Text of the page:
Landscapes worth writing about — at least the Brontes thought so

Moody, cloaked in fog, the Yorkshire moors come alive in the writings of the Bronte sisters.
Moody, cloaked in fog, the Yorkshire moors come alive in the writings of the Brontes.

by Kathy

As dramatic as the landscapes of the Peak District were (see previous post), I found their equal on the moody moors of Haworth. It was here that the Bronte sisters lived, wrote and died — all too tragically young — and where I had long wanted to wander. I’d re-read Charlotte’s “Jane Eyre” before we arrived, and was halfway through Emily’s “Wuthering Heights” when we visited the parsonage that was the family home from 1820 to 1860. After the untimely death of his wife, the Brontes’ preacher father was left alone to raise his three young gifted girls and talented but troubled son. Fortunately, their kindly aunt came to live with and care for them.

Branwell Bronte painted this portrait of his sisters, from left, Anne, Emily and Charlotte in about 1834. Originally he included himself between Emily and Charlotte but later painted himself out.
Branwell Bronte included himself in a portrait of his sisters but later painted himself out.

Judging from the excellent exhibit at the parsonage (now a museum), the children were much loved and encouraged to pursue their many interests and rich fantasy lives. Early on, they delighted in telling tall tales of mythical kingdoms full of colorful characters. They made miniature books to record their stories, and learned to sketch and paint, too. The parsonage is full of their things: paint boxes and sketch books, drawings and letters, gloves and books and pottery; their piano and several of those delicate little paper books. Charlotte’s wedding bonnet. Anne’s bloodstained handkerchief; just 29, she died of tuberculosis. Emily would be gone at 30; their brother Branwell, a victim of alcoholism. Charlotte, pregnant, dead at 39. Their father, then, fully alone.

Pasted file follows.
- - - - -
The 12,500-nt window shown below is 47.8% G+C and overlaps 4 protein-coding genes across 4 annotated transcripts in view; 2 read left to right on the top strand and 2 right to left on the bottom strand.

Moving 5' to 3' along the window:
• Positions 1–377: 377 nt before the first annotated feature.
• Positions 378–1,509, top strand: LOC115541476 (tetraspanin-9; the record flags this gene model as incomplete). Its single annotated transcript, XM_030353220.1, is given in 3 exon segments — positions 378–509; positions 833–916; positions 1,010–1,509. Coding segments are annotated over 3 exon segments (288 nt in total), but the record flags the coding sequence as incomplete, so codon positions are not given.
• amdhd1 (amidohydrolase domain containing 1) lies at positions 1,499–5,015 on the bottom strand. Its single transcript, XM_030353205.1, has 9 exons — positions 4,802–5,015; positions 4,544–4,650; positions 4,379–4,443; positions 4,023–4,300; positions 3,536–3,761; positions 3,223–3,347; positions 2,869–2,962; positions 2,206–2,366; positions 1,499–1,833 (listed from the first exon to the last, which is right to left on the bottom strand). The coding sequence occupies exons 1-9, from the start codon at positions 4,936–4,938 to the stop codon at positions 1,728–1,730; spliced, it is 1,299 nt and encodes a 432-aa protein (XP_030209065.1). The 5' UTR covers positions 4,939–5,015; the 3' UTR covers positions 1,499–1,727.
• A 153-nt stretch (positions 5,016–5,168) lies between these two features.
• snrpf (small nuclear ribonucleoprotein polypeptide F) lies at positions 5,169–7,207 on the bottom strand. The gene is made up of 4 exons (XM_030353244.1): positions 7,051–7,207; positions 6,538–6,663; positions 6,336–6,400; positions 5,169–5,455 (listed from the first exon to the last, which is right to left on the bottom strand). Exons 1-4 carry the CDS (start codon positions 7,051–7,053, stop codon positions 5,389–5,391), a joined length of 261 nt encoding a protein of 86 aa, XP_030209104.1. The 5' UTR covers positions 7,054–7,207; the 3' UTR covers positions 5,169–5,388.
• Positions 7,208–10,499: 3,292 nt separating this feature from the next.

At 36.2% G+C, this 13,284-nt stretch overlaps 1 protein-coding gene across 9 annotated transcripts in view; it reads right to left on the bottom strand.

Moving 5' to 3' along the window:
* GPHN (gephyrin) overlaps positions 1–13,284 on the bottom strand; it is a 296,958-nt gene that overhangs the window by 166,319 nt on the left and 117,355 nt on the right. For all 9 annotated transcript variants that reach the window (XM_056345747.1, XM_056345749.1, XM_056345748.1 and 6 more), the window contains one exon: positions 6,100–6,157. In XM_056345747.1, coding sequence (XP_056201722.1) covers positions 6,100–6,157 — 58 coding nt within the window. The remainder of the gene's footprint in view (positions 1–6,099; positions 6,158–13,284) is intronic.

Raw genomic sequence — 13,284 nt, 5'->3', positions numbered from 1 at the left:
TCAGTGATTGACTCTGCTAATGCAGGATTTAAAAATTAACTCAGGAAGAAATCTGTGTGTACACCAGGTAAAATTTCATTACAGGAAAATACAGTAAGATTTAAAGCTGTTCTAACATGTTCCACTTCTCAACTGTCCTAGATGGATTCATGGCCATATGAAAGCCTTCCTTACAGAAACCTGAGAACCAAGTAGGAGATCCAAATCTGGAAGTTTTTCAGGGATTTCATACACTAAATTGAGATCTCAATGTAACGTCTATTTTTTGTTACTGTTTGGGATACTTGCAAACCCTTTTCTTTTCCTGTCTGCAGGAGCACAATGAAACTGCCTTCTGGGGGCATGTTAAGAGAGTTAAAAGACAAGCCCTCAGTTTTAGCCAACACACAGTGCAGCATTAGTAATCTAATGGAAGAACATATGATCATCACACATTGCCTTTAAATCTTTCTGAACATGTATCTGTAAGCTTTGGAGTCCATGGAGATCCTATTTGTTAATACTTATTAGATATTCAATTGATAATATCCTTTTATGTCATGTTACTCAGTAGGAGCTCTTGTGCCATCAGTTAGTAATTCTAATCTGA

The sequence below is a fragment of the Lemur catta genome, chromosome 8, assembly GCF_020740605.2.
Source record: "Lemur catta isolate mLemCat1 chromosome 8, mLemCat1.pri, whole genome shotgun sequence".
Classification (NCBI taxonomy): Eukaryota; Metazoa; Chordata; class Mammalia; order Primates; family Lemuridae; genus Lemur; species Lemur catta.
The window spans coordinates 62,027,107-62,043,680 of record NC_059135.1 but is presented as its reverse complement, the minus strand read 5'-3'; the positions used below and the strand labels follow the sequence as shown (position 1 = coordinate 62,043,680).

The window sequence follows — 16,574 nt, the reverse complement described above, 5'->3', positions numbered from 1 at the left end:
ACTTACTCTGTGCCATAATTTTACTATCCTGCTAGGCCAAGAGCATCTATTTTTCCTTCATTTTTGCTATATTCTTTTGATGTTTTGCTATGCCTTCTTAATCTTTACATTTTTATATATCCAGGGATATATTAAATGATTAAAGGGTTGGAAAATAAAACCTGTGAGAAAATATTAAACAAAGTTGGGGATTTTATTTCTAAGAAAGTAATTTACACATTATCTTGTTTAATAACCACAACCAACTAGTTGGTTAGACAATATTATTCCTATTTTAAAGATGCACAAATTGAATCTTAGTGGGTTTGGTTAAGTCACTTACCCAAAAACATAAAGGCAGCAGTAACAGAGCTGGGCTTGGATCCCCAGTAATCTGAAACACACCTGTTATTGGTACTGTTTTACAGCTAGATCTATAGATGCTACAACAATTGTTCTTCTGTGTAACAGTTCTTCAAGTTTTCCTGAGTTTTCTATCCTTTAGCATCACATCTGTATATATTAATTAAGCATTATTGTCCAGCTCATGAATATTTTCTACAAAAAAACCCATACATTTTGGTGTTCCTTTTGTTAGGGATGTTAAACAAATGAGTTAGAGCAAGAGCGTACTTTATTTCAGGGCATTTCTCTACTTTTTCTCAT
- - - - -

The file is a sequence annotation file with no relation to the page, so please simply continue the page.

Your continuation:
The kitchen contains many objects from when the Bronte family lived in the parsonage.
The kitchen contains many objects from the Bronte family.

And so to walk the paths they walked and see what they saw — the scrappy shrubs and coarse grasses that cling to these rocky, rolling hills, the thickets of fern growing chest-high; heather creating patches of purple haze. There are pastoral scenes, too. Brilliant green pastures dotted with shaggy sheep; tan fields readied for planting; rows and rows of tidy stone fences (most standing for decades despite the lack of mortar to hold them in place). Here we roamed, faces forward into the autumn sun and wind, immersed in the physical world that so informed the interior/emotional landscapes of the characters these writers so vividly drew.

Having sent the menfolk off to watch rugby, Tina Carpenter and I trudged on to the top of the moor where the ruins of a stone farmhouse stand. Some locals insist it’s the model for Wuthering Heights, but scholars beg to differ. Still, as you cross “the Bronte bridge” below, it’s easy to imagine that Rochester or Heathcliff might appear from behind the rocks at any minute.

This was, for me, one highlight of our trip. We’d walked more than 11 miles that day, but it was worth the sore feet and tired bones. More days of tired feet and sore bones were coming up, but hey, you only go around once.

The higher land, too rocky for farming, is given over to sheep.
The higher land, too rocky for farming, is given over to sheep.

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